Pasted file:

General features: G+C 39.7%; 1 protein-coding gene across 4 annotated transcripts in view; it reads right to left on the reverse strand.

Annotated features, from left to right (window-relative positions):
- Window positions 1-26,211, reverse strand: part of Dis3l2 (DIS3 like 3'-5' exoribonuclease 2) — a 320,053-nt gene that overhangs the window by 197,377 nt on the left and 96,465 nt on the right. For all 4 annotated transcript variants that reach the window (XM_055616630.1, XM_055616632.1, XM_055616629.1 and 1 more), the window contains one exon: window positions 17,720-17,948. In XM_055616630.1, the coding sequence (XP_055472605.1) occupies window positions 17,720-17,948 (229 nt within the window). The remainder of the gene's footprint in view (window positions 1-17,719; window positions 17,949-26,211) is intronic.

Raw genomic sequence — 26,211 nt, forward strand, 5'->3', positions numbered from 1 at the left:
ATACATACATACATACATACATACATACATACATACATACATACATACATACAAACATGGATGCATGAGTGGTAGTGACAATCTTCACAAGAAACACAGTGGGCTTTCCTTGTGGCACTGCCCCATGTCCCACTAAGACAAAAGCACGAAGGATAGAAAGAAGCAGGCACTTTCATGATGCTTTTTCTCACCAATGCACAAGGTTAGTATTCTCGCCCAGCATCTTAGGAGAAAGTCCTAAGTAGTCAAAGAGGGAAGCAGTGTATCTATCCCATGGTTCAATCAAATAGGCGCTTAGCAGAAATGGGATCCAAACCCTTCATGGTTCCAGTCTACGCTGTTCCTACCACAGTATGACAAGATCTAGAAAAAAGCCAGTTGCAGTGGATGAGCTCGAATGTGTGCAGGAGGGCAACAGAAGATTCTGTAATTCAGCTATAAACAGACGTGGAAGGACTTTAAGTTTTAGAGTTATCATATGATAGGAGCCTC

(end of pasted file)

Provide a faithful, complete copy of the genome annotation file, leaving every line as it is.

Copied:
General features: G+C 39.7%; 1 protein-coding gene across 4 annotated transcripts in view; it reads right to left on the reverse strand.

Annotated features, from left to right (window-relative positions):
- Window positions 1-26,211, reverse strand: part of Dis3l2 (DIS3 like 3'-5' exoribonuclease 2) — a 320,053-nt gene that overhangs the window by 197,377 nt on the left and 96,465 nt on the right. For all 4 annotated transcript variants that reach the window (XM_055616630.1, XM_055616632.1, XM_055616629.1 and 1 more), the window contains one exon: window positions 17,720-17,948. In XM_055616630.1, the coding sequence (XP_055472605.1) occupies window positions 17,720-17,948 (229 nt within the window). The remainder of the gene's footprint in view (window positions 1-17,719; window positions 17,949-26,211) is intronic.

Raw genomic sequence — 26,211 nt, forward strand, 5'->3', positions numbered from 1 at the left:
ATACATACATACATACATACATACATACATACATACATACATACATACATACAAACATGGATGCATGAGTGGTAGTGACAATCTTCACAAGAAACACAGTGGGCTTTCCTTGTGGCACTGCCCCATGTCCCACTAAGACAAAAGCACGAAGGATAGAAAGAAGCAGGCACTTTCATGATGCTTTTTCTCACCAATGCACAAGGTTAGTATTCTCGCCCAGCATCTTAGGAGAAAGTCCTAAGTAGTCAAAGAGGGAAGCAGTGTATCTATCCCATGGTTCAATCAAATAGGCGCTTAGCAGAAATGGGATCCAAACCCTTCATGGTTCCAGTCTACGCTGTTCCTACCACAGTATGACAAGATCTAGAAAAAAGCCAGTTGCAGTGGATGAGCTCGAATGTGTGCAGGAGGGCAACAGAAGATTCTGTAATTCAGCTATAAACAGACGTGGAAGGACTTTAAGTTTTAGAGTTATCATATGATAGGAGCCTC